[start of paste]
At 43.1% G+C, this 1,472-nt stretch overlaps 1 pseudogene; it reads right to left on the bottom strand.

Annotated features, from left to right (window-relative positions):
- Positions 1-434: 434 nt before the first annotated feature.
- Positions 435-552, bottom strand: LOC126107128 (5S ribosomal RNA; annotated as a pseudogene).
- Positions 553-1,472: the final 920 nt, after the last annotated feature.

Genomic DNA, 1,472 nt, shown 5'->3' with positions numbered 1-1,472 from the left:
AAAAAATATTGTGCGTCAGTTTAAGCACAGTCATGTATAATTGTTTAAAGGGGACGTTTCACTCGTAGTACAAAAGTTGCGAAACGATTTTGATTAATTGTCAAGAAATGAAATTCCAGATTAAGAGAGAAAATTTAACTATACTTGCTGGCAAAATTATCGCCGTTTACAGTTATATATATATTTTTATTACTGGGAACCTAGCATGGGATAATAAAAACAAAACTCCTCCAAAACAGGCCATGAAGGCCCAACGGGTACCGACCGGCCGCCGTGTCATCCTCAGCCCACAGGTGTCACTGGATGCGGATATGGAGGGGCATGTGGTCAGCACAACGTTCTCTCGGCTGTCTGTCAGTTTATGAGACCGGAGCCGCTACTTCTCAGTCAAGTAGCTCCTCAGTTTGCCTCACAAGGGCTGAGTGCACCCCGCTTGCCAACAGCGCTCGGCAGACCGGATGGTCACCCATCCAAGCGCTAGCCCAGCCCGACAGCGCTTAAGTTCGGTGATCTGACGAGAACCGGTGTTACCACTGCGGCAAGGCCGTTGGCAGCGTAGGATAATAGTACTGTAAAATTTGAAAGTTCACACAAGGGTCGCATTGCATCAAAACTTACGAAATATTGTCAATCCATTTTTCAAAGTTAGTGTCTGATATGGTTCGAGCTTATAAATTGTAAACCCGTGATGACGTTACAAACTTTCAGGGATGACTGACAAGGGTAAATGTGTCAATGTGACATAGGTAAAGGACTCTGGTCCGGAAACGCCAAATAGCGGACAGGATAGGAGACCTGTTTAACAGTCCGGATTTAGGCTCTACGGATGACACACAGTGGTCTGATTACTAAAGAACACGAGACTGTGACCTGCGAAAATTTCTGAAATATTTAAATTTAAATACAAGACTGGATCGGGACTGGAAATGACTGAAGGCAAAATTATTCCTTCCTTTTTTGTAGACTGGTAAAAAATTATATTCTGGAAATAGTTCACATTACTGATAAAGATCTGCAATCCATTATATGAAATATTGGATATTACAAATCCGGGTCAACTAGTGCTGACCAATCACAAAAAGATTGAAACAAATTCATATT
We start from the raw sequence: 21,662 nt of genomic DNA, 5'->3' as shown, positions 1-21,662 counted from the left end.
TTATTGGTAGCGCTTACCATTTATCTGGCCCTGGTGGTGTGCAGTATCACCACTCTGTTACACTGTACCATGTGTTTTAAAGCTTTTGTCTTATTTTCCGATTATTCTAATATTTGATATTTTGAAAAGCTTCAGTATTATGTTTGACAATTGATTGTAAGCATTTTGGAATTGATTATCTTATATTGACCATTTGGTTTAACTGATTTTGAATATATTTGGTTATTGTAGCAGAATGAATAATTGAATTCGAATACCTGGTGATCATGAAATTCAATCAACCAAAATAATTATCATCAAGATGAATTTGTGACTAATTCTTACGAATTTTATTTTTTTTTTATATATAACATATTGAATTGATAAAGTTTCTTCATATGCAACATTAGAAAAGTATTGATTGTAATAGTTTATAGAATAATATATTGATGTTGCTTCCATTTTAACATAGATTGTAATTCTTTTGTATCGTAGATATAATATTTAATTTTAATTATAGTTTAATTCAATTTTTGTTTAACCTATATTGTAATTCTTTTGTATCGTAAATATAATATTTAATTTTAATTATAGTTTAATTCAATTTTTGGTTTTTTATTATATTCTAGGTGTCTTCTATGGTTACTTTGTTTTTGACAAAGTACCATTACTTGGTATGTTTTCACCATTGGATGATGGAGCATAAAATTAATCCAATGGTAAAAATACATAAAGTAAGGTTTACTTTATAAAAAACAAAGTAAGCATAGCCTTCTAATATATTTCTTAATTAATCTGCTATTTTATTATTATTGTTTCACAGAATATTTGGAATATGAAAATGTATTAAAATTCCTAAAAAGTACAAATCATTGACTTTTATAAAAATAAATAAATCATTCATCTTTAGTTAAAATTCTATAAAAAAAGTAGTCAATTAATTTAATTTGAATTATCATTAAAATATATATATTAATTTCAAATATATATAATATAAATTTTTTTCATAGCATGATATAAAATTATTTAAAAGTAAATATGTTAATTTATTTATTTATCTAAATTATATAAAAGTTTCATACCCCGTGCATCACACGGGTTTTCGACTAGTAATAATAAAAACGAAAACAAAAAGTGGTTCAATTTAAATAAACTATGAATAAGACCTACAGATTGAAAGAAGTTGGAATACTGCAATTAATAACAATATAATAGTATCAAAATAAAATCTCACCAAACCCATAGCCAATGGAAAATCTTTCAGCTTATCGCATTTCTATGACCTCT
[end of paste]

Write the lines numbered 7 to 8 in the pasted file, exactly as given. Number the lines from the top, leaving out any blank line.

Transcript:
AAAAAATATTGTGCGTCAGTTTAAGCACAGTCATGTATAATTGTTTAAAGGGGACGTTTCACTCGTAGTACAAAAGTTGCGAAACGATTTTGATTAATTGTCAAGAAATGAAATTCCAGATTAAGAGAGAAAATTTAACTATACTTGCTGGCAAAATTATCGCCGTTTACAGTTATATATATATTTTTATTACTGGGAACCTAGCATGGGATAATAAAAACAAAACTCCTCCAAAACAGGCCATGAAGGCCCAACGGGTACCGACCGGCCGCCGTGTCATCCTCAGCCCACAGGTGTCACTGGATGCGGATATGGAGGGGCATGTGGTCAGCACAACGTTCTCTCGGCTGTCTGTCAGTTTATGAGACCGGAGCCGCTACTTCTCAGTCAAGTAGCTCCTCAGTTTGCCTCACAAGGGCTGAGTGCACCCCGCTTGCCAACAGCGCTCGGCAGACCGGATGGTCACCCATCCAAGCGCTAGCCCAGCCCGACAGCGCTTAAGTTCGGTGATCTGACGAGAACCGGTGTTACCACTGCGGCAAGGCCGTTGGCAGCGTAGGATAATAGTACTGTAAAATTTGAAAGTTCACACAAGGGTCGCATTGCATCAAAACTTACGAAATATTGTCAATCCATTTTTCAAAGTTAGTGTCTGATATGGTTCGAGCTTATAAATTGTAAACCCGTGATGACGTTACAAACTTTCAGGGATGACTGACAAGGGTAAATGTGTCAATGTGACATAGGTAAAGGACTCTGGTCCGGAAACGCCAAATAGCGGACAGGATAGGAGACCTGTTTAACAGTCCGGATTTAGGCTCTACGGATGACACACAGTGGTCTGATTACTAAAGAACACGAGACTGTGACCTGCGAAAATTTCTGAAATATTTAAATTTAAATACAAGACTGGATCGGGACTGGAAATGACTGAAGGCAAAATTATTCCTTCCTTTTTTGTAGACTGGTAAAAAATTATATTCTGGAAATAGTTCACATTACTGATAAAGATCTGCAATCCATTATATGAAATATTGGATATTACAAATCCGGGTCAACTAGTGCTGACCAATCACAAAAAGATTGAAACAAATTCATATT
We start from the raw sequence: 21,662 nt of genomic DNA, 5'->3' as shown, positions 1-21,662 counted from the left end.